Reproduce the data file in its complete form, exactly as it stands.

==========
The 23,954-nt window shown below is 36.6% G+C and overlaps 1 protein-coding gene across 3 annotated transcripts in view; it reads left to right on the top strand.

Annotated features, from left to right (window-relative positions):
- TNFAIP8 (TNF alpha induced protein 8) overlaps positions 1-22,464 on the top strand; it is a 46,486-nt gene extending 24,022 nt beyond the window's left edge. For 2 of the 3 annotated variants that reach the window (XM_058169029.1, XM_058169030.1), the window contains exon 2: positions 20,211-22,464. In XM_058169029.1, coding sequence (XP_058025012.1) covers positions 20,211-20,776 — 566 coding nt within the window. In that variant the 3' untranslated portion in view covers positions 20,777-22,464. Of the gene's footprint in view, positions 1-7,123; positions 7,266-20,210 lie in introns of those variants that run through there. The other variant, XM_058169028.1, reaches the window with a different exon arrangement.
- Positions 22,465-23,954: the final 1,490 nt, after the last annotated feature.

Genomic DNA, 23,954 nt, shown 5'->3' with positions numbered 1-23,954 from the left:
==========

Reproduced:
The 23,954-nt window shown below is 36.6% G+C and overlaps 1 protein-coding gene across 3 annotated transcripts in view; it reads left to right on the top strand.

Annotated features, from left to right (window-relative positions):
- TNFAIP8 (TNF alpha induced protein 8) overlaps positions 1-22,464 on the top strand; it is a 46,486-nt gene extending 24,022 nt beyond the window's left edge. For 2 of the 3 annotated variants that reach the window (XM_058169029.1, XM_058169030.1), the window contains exon 2: positions 20,211-22,464. In XM_058169029.1, coding sequence (XP_058025012.1) covers positions 20,211-20,776 — 566 coding nt within the window. In that variant the 3' untranslated portion in view covers positions 20,777-22,464. Of the gene's footprint in view, positions 1-7,123; positions 7,266-20,210 lie in introns of those variants that run through there. The other variant, XM_058169028.1, reaches the window with a different exon arrangement.
- Positions 22,465-23,954: the final 1,490 nt, after the last annotated feature.

Genomic DNA, 23,954 nt, shown 5'->3' with positions numbered 1-23,954 from the left: